“$580,000 is nothing for a businessman like me. I don’t know what the big issue is,” Mustafa is reported to have said.

    The question of why the buffalo were not transferred to the buyer, if indeed they were sold, was arguably one of the biggest questions shadowing Ramaphosa’s account.

    Mustafa says there was nothing more sinister at work here than the Covid-19 pandemic which stymied global trade, and subsequent bureaucratic hold-ups.

    “When we did the deal, they were supposed to prepare the animals for export. Then the Covid-19 lockdown happened and there was delay after delay after delay… It took too long, so I didn’t get my money back, but there is an understanding that I will be refunded,” the businessman told Sky News.

    Questions remain

    Although Mustafa’s account seems to offer some important corroboration of Ramaphosa’s basic story on the face of it, there are still important questions in need of answers.

    Why, for instance, would Mustafa only supply his version of events at this stage, months after the scandal broke?

    Most importantly, why did Ramaphosa’s camp not ask him to submit an affidavit to this effect to the Phala Phala inquiry? This question is particularly pressing given that Mustafa’s comments about “understanding” he will be refunded for the buffalo suggest that he must have been in touch with Phala Phala subsequent to the sale.

    Read in Daily Maverick: “Phala Phala panel report – information is not evidence, says President in ConCourt challenge to impeachment findings

    Is it possible that Ramaphosa was simply squeamish about being publicly associated with a businessman who is reportedly closely linked to former Sudanese dictator Omar Al-Bashir, and whose business partner is reportedly being investigated for criminal espionage?


    There may well be other skeletons in Mustafa’s closet. News24 reported that the businessman, president of Sudanese football team Al Merrikh SC, enjoys a life of opulence in Dubai – but that although he appears to have started off running a small printing business, “the true source of his wealth remains unclear at this stage”.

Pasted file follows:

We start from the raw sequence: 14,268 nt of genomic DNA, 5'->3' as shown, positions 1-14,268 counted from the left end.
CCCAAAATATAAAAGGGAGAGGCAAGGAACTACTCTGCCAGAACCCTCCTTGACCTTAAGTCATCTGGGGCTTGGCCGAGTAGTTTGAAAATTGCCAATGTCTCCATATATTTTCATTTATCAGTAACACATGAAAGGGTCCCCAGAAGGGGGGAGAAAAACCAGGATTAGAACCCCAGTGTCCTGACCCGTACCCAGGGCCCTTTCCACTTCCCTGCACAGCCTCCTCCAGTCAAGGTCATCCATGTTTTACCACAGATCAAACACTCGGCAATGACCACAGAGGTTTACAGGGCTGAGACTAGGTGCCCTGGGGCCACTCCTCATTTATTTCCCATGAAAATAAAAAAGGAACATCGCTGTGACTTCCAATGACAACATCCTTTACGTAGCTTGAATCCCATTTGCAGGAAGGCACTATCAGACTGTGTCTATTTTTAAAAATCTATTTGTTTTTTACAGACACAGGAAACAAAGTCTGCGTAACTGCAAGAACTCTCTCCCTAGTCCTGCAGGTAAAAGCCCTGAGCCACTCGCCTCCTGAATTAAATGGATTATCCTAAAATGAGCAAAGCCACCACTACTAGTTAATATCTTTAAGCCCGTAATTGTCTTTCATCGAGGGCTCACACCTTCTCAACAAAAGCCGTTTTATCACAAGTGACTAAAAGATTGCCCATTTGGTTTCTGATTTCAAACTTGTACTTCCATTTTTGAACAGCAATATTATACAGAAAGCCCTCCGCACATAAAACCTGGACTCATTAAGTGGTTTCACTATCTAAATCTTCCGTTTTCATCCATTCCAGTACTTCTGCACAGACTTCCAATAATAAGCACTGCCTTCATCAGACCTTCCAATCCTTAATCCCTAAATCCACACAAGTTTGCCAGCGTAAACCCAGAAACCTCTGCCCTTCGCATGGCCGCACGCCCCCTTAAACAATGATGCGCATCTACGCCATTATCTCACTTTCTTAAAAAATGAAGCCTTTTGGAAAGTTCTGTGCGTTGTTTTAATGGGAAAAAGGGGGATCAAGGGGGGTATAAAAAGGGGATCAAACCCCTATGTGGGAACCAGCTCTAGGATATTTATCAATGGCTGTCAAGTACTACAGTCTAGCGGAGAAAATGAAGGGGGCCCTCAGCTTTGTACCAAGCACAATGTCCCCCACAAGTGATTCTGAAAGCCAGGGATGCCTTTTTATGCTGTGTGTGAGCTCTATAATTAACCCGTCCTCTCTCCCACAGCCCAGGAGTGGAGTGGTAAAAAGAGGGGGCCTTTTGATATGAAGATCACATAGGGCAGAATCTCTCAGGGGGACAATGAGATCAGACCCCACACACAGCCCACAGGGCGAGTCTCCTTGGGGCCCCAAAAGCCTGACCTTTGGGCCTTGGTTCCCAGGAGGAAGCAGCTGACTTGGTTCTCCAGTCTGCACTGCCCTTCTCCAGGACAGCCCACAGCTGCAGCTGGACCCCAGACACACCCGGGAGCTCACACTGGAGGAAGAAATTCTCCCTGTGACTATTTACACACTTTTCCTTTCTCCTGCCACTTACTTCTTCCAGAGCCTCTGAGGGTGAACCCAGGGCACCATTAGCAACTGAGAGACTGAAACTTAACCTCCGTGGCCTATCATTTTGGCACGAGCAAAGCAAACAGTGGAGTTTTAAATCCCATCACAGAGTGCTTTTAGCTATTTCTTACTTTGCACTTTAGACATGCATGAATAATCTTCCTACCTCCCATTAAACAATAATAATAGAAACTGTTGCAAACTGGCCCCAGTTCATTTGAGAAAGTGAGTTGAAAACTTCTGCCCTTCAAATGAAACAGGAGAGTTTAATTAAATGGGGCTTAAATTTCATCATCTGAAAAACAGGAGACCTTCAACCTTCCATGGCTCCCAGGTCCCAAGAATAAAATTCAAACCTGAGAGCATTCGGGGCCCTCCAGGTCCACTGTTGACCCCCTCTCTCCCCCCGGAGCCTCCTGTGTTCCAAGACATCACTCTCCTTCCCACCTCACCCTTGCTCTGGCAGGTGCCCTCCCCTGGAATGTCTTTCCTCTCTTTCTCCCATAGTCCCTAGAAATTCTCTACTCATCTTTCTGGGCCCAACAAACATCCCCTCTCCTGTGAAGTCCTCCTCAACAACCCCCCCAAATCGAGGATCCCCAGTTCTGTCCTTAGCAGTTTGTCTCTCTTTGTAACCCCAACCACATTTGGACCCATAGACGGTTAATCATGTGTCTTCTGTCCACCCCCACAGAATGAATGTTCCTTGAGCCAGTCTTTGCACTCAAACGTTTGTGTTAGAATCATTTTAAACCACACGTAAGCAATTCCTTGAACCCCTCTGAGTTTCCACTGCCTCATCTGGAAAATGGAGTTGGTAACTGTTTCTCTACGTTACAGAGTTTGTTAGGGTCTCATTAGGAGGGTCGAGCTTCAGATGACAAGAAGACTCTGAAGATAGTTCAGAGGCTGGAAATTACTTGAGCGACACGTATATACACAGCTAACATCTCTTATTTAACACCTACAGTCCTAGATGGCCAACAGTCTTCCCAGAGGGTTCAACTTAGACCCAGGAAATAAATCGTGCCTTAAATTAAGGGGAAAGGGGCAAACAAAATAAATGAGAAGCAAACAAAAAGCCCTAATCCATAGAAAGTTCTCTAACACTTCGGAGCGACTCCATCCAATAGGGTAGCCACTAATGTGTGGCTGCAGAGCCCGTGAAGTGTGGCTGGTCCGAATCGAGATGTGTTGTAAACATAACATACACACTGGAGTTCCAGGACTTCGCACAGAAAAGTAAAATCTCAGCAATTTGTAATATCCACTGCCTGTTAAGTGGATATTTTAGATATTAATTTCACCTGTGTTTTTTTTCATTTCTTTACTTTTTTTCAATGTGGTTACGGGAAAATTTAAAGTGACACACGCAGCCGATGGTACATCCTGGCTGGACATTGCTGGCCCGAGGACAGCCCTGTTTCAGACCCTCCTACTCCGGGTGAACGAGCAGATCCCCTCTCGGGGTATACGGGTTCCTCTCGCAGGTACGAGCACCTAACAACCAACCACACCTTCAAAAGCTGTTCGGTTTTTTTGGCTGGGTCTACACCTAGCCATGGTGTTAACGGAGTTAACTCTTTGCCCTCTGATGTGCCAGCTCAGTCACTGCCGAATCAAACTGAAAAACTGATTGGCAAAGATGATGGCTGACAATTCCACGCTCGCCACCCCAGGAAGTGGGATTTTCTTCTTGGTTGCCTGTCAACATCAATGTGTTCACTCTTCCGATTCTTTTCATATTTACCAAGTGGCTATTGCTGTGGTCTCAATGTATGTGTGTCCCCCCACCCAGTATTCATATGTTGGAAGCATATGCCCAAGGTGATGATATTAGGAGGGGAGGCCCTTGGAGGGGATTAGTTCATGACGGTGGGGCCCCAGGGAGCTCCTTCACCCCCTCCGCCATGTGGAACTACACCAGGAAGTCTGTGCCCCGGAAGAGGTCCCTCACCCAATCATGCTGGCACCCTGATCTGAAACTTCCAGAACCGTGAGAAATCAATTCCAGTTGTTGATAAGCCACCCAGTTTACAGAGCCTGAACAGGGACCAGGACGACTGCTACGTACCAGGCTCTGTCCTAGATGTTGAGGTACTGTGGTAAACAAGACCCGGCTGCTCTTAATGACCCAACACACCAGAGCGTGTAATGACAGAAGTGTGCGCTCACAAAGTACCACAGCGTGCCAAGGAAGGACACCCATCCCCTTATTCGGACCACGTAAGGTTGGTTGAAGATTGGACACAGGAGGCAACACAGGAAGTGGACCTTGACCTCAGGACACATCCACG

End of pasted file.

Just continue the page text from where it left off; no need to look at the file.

There is no suggestion at this point that Mustafa and Ramaphosa have any relationship – business or otherwise – extending beyond the sale of the buffalo. There are also no public records of Mustafa having any business interests in South Africa.

    If Ramaphosa just wanted to conceal his ties, however tenuous, to a potentially questionable businessman, it was a gamble which has backfired catastrophically.

    In a way, Mustafa’s account is irrelevant

    As intriguing as the Mustafa development is, in technical terms it cannot help Ramaphosa very much.

    This is because the basis for the Phala Phala panel recommending the full parliamentary impeachment process was not the fundamental implausibility of the buffalo story, but the circumstances surrounding it.

    The panel found that Ramaphosa had a case to answer regarding:

    • Whether his Phala Phala farming constituted impermissible “paid work” undertaken while President;
    • Whether he violated anti-corruption laws by not reporting the theft of money from Phala Phala to the Hawks;
    • Whether he mis-used his official Presidential Protection Unit by tasking it with investigating a theft on his private property; and
    • Whether he acted wrongly in reporting the theft to his head bodyguard to investigate rather than the police.

    What Hazim Mustafa told Sky News does not help resolve any one of those four issues.

    But if it could be confirmed to be true, what Mustafa’s version might do is to restore some measure of public trust in Ramaphosa and the basics of his Phala Phala story.

    Ramaphosa’s ‘buffalo buyer’ – we analyse his story (dailymaverick.co.za)